Is humanitarian action
By Jean-François Berger
was the central question posed at the symposium organized by
the ICRC on 4 February at the Sorbonne University in Paris,
with the support of the Humanitarian Action Service of the French
Ministry of Foreign Affairs. On the sidelines, Red Cross, Red
Crescent invited Dr Jean-Christophe Rufin, author and director
of research at the Institute of International and Strategic
Research (IRIS), and Jean-Daniel Tauxe, ICRC director of operations,
to expand on the debate.
Here we are, ten years after the fall of the
Berlin Wall. The repercussions of that upheaval on the world’s
geopolitical balance are still being felt. How would you define
the current era?
Jean-Christophe Rufin: Unlike the Cold War,
today there are gaps in international relations. As a result,
some parts of the globe have been forsaken by the world powers,
which have become increasingly indifferent to the new conflicts
considered to be of little strategic importance. The current
era should be seen as a time of withdrawal by the world powers,
with the result that humanitarian agencies are often obliged
to work in situations that are developing in a strategic void.
Jean-Daniel Tauxe: We are still in a phase
of deregulation, in which new rules that are far from being
accepted by all are being made. It is a state of apparent
chaos, given that the gaps in present-day conflicts are rapidly
being filled by new players and new methods that result in
international community’s withdrawal has led to a decrease
in the number of military-backed humanitarian interventions.
Do you think this is just a temporary change or a long-term
JCR: It’s not a simple change of
course. There really was a favourable period for military-backed
humanitarian interventions between 1989 – in Namibia
– and 1994 – in Rwanda. These operations took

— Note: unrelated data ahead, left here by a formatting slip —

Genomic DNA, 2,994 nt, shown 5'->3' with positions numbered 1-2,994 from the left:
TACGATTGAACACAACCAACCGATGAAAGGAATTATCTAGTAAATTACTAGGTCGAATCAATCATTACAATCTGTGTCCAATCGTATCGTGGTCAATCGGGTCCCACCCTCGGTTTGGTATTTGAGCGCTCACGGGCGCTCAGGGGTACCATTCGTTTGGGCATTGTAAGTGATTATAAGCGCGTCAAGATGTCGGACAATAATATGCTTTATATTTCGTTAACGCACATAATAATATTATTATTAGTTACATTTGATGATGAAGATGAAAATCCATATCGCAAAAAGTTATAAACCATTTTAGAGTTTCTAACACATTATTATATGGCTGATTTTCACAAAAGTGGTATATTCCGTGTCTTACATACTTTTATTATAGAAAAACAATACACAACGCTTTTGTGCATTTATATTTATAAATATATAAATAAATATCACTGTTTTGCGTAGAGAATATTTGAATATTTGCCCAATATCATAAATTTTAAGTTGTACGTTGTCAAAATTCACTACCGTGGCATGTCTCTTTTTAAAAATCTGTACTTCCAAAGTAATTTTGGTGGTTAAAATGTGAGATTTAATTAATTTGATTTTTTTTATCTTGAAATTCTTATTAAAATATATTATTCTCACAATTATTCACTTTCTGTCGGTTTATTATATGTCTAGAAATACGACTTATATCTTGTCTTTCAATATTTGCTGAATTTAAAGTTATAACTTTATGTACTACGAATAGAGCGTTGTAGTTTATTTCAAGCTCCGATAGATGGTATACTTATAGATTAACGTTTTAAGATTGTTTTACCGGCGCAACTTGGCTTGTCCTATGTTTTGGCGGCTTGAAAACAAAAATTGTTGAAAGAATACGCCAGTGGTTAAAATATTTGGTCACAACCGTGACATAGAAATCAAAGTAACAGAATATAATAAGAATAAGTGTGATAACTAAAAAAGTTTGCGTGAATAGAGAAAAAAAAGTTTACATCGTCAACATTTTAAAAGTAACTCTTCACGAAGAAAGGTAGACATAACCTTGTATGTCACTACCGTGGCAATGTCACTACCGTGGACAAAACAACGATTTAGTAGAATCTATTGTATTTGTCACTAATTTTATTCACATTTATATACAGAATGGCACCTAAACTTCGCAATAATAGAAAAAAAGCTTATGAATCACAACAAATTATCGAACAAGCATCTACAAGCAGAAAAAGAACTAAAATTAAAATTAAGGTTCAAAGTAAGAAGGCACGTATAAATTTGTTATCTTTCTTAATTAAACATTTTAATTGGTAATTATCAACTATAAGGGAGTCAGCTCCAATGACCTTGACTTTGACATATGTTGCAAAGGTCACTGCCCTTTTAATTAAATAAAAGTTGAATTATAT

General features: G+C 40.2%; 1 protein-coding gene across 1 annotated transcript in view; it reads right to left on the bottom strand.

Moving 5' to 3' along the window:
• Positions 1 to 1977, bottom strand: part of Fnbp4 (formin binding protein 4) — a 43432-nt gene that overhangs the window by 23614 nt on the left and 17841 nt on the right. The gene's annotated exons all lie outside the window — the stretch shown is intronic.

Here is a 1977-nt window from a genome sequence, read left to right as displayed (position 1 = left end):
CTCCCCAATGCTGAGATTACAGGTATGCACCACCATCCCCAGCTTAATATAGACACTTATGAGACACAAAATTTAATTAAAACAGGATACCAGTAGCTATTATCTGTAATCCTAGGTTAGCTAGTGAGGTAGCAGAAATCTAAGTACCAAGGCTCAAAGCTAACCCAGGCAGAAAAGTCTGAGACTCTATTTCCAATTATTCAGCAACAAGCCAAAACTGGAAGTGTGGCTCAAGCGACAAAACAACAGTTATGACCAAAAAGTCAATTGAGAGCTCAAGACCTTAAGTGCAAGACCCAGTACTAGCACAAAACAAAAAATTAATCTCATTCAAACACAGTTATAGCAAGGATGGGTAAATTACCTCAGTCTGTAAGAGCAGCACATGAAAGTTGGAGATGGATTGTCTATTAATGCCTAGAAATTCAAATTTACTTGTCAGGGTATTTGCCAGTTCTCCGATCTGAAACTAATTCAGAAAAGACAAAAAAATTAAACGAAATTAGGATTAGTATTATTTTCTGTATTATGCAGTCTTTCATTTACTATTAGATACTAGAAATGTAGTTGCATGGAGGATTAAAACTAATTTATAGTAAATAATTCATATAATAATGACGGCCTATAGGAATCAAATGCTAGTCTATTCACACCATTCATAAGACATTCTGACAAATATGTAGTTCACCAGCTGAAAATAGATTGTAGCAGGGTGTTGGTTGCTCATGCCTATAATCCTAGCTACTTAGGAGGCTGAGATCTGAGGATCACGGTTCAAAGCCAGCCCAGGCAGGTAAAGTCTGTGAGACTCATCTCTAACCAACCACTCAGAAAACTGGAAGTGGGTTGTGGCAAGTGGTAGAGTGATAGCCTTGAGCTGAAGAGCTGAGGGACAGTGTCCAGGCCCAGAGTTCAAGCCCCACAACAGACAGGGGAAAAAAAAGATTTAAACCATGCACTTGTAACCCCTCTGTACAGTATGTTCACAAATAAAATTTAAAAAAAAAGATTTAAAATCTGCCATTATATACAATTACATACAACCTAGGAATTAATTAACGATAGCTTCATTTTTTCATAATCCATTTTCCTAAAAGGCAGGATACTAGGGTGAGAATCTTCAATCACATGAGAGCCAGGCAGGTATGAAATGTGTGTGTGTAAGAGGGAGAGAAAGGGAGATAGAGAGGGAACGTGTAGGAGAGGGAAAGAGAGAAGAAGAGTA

place at the time the balance within the international system
was upset by the collapse of the Soviet Union. During this
period, the international community played its “UN-humanitarian
card”, which was quick to reveal its limitations, in
particular in Bosnia. Since 1995, we have entered a different
phase, in which the international community is concentrating
on specific regions. In sensitive areas of “interest”,
NATO is used. Elsewhere, the international community either
steers clear or delegates responsibility to regional bodies,
such as the Organization of African Unity (OAU), which are
poorly equipped to take on this role.
JDT: The era of military-backed humanitarian
interventions was in fact short-lived. That being said, I
don’t believe we have seen the end of military interventions.
Strategic interests – at present mainly confined to
Europe and the Middle East – also include some situations
in Africa and Asia and could lead to new international military
have put your finger on the role of the economy in today’s
JCR: There are two main reasons why the
world powers are still prompted to intervene in the South.
The first of these is a sort of “colonial” attitude,
by which I mean that the international community is prepared
to take action to protect areas where important economic interests